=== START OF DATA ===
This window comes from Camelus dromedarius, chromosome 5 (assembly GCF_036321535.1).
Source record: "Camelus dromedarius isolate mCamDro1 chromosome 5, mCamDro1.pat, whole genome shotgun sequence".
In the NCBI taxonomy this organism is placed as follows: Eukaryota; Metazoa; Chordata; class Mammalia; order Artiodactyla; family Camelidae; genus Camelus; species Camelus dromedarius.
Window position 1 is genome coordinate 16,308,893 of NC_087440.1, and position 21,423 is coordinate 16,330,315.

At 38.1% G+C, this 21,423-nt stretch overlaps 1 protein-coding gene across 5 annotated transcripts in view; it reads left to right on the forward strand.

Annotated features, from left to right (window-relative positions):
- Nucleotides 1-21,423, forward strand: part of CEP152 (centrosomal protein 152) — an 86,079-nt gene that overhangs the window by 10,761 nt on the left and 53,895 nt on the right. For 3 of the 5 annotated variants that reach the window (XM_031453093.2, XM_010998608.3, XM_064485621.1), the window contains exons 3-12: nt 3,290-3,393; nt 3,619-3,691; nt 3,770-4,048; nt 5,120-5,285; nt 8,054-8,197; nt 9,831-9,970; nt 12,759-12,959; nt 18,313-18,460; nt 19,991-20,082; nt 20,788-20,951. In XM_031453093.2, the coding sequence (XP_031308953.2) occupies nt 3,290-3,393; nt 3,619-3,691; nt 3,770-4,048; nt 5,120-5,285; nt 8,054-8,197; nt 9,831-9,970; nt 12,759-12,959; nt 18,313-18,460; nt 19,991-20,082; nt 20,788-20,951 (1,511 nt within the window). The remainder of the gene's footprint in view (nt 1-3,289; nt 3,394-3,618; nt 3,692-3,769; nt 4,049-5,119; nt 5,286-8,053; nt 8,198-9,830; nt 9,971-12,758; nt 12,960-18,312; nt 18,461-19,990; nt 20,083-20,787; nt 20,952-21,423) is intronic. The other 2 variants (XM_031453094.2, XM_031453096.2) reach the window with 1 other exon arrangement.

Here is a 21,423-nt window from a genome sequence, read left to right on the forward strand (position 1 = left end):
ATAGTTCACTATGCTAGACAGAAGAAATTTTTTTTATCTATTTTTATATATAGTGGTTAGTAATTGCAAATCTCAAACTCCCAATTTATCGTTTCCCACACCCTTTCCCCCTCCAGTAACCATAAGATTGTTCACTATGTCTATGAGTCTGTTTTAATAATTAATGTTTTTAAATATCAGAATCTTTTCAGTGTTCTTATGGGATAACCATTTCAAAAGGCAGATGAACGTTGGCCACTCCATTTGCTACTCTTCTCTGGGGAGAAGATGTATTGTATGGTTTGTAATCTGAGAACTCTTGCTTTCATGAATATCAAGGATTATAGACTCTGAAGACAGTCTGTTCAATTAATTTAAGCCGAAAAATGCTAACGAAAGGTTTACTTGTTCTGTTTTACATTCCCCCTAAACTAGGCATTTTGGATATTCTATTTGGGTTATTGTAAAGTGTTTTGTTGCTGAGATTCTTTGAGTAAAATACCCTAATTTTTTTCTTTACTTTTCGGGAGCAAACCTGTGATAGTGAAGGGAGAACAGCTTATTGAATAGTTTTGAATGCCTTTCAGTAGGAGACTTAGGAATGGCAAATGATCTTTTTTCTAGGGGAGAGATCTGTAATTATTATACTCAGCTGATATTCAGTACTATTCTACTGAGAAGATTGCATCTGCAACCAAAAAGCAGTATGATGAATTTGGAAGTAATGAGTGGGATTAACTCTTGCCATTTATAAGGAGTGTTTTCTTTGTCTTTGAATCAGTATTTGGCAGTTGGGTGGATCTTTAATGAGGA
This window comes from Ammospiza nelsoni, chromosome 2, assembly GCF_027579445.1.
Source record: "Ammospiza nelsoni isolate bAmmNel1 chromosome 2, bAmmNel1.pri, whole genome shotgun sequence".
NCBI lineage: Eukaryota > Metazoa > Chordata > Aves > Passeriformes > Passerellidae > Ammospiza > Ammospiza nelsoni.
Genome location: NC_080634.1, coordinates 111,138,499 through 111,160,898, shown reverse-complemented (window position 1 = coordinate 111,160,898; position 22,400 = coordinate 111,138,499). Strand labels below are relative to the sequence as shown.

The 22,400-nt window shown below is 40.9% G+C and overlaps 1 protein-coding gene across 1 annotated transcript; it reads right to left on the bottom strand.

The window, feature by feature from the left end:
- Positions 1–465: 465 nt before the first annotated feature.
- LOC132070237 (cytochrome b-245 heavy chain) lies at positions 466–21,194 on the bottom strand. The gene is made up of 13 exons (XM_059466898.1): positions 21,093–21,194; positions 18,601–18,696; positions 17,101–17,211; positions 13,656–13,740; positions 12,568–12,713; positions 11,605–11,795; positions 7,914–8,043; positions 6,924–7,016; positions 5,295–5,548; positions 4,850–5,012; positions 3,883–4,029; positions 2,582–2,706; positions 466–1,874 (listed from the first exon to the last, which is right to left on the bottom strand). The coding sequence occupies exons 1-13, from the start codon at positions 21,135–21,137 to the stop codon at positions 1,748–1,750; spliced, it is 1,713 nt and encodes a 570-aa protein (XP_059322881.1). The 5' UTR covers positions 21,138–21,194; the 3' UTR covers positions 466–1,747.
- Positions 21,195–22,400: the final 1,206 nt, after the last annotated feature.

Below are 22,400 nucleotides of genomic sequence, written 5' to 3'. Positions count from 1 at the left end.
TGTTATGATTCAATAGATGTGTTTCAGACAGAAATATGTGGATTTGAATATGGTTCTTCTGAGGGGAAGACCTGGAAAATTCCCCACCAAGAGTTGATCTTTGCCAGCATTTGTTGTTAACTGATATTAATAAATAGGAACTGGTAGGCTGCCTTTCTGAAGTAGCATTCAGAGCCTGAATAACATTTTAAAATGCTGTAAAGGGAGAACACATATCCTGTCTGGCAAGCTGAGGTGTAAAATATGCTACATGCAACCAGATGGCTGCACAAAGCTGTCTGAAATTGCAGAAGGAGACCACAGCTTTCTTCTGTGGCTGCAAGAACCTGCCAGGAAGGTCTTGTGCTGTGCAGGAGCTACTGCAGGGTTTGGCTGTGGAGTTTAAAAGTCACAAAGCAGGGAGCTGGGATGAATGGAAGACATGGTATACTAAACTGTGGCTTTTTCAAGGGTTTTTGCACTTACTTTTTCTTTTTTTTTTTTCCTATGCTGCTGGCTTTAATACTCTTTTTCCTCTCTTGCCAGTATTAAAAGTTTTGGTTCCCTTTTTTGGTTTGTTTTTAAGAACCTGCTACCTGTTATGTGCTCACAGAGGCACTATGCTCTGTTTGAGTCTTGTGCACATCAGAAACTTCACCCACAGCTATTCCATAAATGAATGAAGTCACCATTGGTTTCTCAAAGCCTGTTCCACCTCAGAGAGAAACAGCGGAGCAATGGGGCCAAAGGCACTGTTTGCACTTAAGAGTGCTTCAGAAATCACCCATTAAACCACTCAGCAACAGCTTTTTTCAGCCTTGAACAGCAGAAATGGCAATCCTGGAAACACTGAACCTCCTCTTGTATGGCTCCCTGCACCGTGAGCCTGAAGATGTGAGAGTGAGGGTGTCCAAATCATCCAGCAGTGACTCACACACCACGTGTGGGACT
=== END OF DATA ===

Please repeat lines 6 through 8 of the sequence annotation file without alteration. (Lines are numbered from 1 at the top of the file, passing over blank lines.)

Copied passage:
Annotated features, from left to right (window-relative positions):
- Nucleotides 1-21,423, forward strand: part of CEP152 (centrosomal protein 152) — an 86,079-nt gene that overhangs the window by 10,761 nt on the left and 53,895 nt on the right. For 3 of the 5 annotated variants that reach the window (XM_031453093.2, XM_010998608.3, XM_064485621.1), the window contains exons 3-12: nt 3,290-3,393; nt 3,619-3,691; nt 3,770-4,048; nt 5,120-5,285; nt 8,054-8,197; nt 9,831-9,970; nt 12,759-12,959; nt 18,313-18,460; nt 19,991-20,082; nt 20,788-20,951. In XM_031453093.2, the coding sequence (XP_031308953.2) occupies nt 3,290-3,393; nt 3,619-3,691; nt 3,770-4,048; nt 5,120-5,285; nt 8,054-8,197; nt 9,831-9,970; nt 12,759-12,959; nt 18,313-18,460; nt 19,991-20,082; nt 20,788-20,951 (1,511 nt within the window). The remainder of the gene's footprint in view (nt 1-3,289; nt 3,394-3,618; nt 3,692-3,769; nt 4,049-5,119; nt 5,286-8,053; nt 8,198-9,830; nt 9,971-12,758; nt 12,960-18,312; nt 18,461-19,990; nt 20,083-20,787; nt 20,952-21,423) is intronic. The other 2 variants (XM_031453094.2, XM_031453096.2) reach the window with 1 other exon arrangement.

Here is a 21,423-nt window from a genome sequence, read left to right on the forward strand (position 1 = left end):